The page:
Tuesday, January 29, 2013

Walter at Christine's, Saignon

We had the pleasure of being joined by friends for a week this year. When you really love a place, like we love the Luberon and Saignon in particular, it is great fun seeing people discovering it through new eyes.

Duck and trout at L'Estrade in St Saturnin.

 The best lunches in the Luberon based on our experience.

Back street, Menerbes

Post box, Menerbes

Faded/preserved wall, Menerbes

This wall is a time capsule, sort of. I looked and it seems to have been tended to. A nice reminder of the past.

Impromptu art, Menerbes.

There is a little allee in Menerbes with four of these little filled-in windows. Since our first trip to Provence, we have seen these. I do not know if they were commissioned or very careful graffiti. I am not even sure if they are still the originals. I like the wandering outside the lines and the colors.

Obligatory cliched shot of tile roofs from above.

I couldn't stop myself.......twice. Shooting and posting.

Huge graffiti, Menerbes

Really, on an ancient wall?!?

Dance lessons, Menerbes

Too bad they were closed for the season. Looks like Provencal swing dancing. Maybe you could go in June Harvey and Carol;-}

No parking/ Rust never sleeps

A double no parking sign over a spot that was so out of the way nobody would think of parking there anyway. Must be a bad neighbor.

Scallions, Coustellet

I sauteed a couple of these and added them to the gravy described in the post below.

Waiting for Poulet

There is a tent at the Coustellet market that sells wonderful roasted chickens. As the birds turn on their spits, the drippings fall on sliced potatoes and garlic. There are numerous grades and sizes of birds. There is always a long line. These people were just ahead of us and were trying to decide. We had no such problem. We got the farm raised, free range, eat bugs, scratch around, large bird with extra gravy and a double serving of potatoes. Then we wandered into the market and picked out our veggie of the day. Dinner was grand.

Tuesday, January 22, 2013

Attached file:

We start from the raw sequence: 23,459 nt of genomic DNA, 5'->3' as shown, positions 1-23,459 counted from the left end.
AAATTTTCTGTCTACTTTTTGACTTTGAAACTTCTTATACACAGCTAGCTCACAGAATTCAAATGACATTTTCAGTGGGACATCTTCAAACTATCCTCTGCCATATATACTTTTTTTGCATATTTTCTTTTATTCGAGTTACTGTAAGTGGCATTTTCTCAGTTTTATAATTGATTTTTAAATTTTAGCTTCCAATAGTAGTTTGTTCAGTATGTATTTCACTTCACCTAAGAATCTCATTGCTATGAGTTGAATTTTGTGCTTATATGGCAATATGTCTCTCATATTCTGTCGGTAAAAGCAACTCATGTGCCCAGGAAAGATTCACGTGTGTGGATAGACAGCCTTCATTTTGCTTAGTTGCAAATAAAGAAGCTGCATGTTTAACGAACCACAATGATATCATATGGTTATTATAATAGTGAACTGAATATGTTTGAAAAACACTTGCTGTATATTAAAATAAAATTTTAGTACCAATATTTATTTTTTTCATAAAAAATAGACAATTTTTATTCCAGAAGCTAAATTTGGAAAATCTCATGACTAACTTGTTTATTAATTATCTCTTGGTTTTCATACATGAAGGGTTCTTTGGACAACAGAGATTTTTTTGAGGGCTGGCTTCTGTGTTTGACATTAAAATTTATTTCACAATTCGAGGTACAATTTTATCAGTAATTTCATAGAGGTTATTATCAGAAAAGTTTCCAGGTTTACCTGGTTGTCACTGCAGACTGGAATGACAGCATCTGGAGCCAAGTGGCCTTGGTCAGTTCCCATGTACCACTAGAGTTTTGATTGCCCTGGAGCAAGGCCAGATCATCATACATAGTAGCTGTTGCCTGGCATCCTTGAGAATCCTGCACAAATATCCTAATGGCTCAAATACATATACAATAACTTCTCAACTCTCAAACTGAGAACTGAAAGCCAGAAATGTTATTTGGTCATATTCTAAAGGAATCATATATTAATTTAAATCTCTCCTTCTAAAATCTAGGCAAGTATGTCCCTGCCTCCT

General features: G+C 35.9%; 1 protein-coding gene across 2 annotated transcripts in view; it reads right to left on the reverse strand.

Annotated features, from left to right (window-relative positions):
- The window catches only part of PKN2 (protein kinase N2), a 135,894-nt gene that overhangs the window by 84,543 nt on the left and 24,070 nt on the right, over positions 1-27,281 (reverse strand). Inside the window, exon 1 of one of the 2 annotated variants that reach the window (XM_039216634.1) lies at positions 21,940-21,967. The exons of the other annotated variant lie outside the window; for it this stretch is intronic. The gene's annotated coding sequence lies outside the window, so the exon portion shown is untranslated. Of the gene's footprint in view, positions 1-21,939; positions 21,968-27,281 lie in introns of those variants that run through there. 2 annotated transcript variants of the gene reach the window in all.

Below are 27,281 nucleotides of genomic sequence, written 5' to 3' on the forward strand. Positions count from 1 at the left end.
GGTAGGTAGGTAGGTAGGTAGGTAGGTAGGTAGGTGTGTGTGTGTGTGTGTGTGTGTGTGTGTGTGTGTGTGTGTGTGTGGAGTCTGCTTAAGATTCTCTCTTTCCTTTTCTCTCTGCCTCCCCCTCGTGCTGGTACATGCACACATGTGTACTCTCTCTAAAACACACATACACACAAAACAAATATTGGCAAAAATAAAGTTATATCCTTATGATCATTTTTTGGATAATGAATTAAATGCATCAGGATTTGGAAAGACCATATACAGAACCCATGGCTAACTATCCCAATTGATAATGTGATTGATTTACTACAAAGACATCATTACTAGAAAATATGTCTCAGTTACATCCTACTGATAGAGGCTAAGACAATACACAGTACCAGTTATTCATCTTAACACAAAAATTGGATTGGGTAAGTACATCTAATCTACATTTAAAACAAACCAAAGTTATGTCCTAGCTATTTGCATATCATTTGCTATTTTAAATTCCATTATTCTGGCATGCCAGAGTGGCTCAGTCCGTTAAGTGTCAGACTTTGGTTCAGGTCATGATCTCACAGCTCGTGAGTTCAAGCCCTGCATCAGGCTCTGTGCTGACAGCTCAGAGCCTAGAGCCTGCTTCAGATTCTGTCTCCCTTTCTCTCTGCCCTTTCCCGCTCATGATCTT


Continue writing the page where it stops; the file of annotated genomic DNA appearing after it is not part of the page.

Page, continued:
Market, Coustellet

Ahhhhh, the produce in Provence. Sigh

Market, Coustellet

All of the Autumn flowers were out and plants suitable for Autumn planting were everywhere. The oleanders looked beautiful. I hate going to nurseries away from home. There are rows of beautiful plants that you can't bring home and wouldn't grow there if you could.

Tuesday, January 15, 2013

Ceramic birds, Coustellet

Red mullet, Coustellet.

The fish are always fresh and clear eyed at the markets. Only 45 minutes from the Mediterranean. If you cook for yourself you have to go online and find out the fish names, but it's worth it.

A price for every pocketbook!, Apt

This is sort of nice. There is a price for a regular meal, one for students and a baby menu. All reasonable. Students tend to stay in Apt over lunch and it's nice to see that they can go to a good little bistro and get a good meal and sit with friends.

Decor store, Coustellet

A nice variety of decorative objets.

Warty squash, Coustellet

Probably delicious.

Decorated stone, Apt

Thym te Voila, Apt

This is a panorama of the square outside of Thym te Voila. See two posts below.

Cat curtains, Apt

Thym te Voila, Apt

 Thym te Voila is a wonderful restaurant in an internal square in Apt. The chef/owner is famous for trying all kinds of fusion dishes and different flavors, in the heart of very traditional Provence.
 We made reservations on market day and arrived at 12:30. The square was filled with local people winding down from the big market day, that runs until 12:00.
 Most of his dishes are either vegetarian, vegan or seafood. The bowl on the left was a wonderful, North African spiced zucchini soup with roasted black sesame seeds on top.
 This was a vegetarian lasagne.
 Even the bread basket was non-traditional.
 The menu. Click on the picture to enlarge.
The front of the restaurant. Inside it is warm and cozy with the wonderful scents of his cooking. We sat in the outside square twice, and, on a nippy day, huddled inside. Wonderful.

Market day, Apt